icon
    Butcherer79 (profile), Jul 14th, 2011 @ 2:58am

    My mind could be melting...

    Before anyone bites my head off, I'm just trying to get this clear in my head:
    I understand from the main blogs on this monkey see, do, sue thing that the monkey (which is not a person, almost certainly a minor, etc, etc)has no rights of ownership or copyright?
    If this is the case does the chap that owns the camera now own the image?
    If he owns the image can he apply for a copyright on that image?

    Again, I'm only wanting to clarify this in my own head before I reply with something REALLY stupid... or maybe I'm too late (re-read above)

     

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  122.  
    icon
    WysiWyg (profile), Jul 14th, 2011 @ 3:00am

    Re: Re: Re:

    Then the person who used the remote TOOK the picture, but the person who set up the shot (that is, did the actually creative portions of the photo) owns the copyright.

    That is however irrelevant in this case, since the owner of the camera explicitly said that he had nothing to do with setting up the shoot whatsoever.

    Had it been a human who accidentally took the pictures the way the monkey did (i.e. a toddler playing with a camera), then that human could potentially argue ownership of the copyright.

     

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  123.  
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    WysiWyg (profile), Jul 14th, 2011 @ 3:05am

    Re: My mind could be melting...

    Owning a picture does not equal owning the copyright for said picture.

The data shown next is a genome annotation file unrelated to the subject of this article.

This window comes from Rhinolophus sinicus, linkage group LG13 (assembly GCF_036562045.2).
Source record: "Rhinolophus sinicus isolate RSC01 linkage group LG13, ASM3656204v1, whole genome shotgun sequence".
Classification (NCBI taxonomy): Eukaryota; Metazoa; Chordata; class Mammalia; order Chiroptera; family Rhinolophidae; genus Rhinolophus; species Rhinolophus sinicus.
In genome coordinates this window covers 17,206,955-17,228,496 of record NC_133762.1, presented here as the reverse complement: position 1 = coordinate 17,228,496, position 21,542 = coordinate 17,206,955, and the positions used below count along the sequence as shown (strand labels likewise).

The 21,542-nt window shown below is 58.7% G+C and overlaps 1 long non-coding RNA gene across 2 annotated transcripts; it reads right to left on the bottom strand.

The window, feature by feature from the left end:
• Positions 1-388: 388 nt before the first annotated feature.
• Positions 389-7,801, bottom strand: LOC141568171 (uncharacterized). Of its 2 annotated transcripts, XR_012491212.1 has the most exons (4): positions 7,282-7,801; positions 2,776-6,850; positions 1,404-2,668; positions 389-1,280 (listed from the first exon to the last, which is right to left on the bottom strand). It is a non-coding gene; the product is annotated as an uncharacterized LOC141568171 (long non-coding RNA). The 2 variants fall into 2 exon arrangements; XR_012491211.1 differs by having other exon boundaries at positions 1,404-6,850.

If I were to print out this picture, then I would own that printout (overlooking the fact that I can't find the cable to the printer of course ;-)), but not the copyright.

     

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  124.  
    identicon
    Schmoo, Jul 14th, 2011 @ 3:15am

    Re:

    Logistics are not creative contributions.

     

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  125.  
    icon
    Butcherer79 (profile), Jul 14th, 2011 @ 3:18am

    Re: Re: My mind could be melting...

    I get that bit, but if you own the picture can you apply for copyright on it?

     

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  126.  
    identicon
    James Jackson, Jul 14th, 2011 @ 5:11am

    Re: Re:

    I am a photographer and I love that copyright clearly does not apply to these photos at all. I think it's ridiculous that someone is trying to claim it does.

     

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  127.  
    icon
    The eejit (profile), Jul 14th, 2011 @ 5:13am

    Re: TOOL

    You're right, and here's a list of reasons why.

     

    reply to this | link to this | view in thread ]

  128.  
    icon
    James Jackson (profile), Jul 14th, 2011 @ 5:23am

    Re: My mind could be melting...

    I understand from the main blogs on this monkey see, do, sue thing that the monkey (which is not a person, almost certainly a minor, etc, etc)has no rights of ownership or copyright?
    Correct. Only humans can hold copyright over creative works in current copyright law both US and international.

    If this is the case does the chap that owns the camera now own the image?
    The chap who owns the camera owns a physical (digital) copy of the image. That does not make it "his" image, it means he has a copy of it... just like if you own a magazine, you own a copy of a bunch of images, but you don't own those images.

    If he owns the image can he apply for a copyright on that image?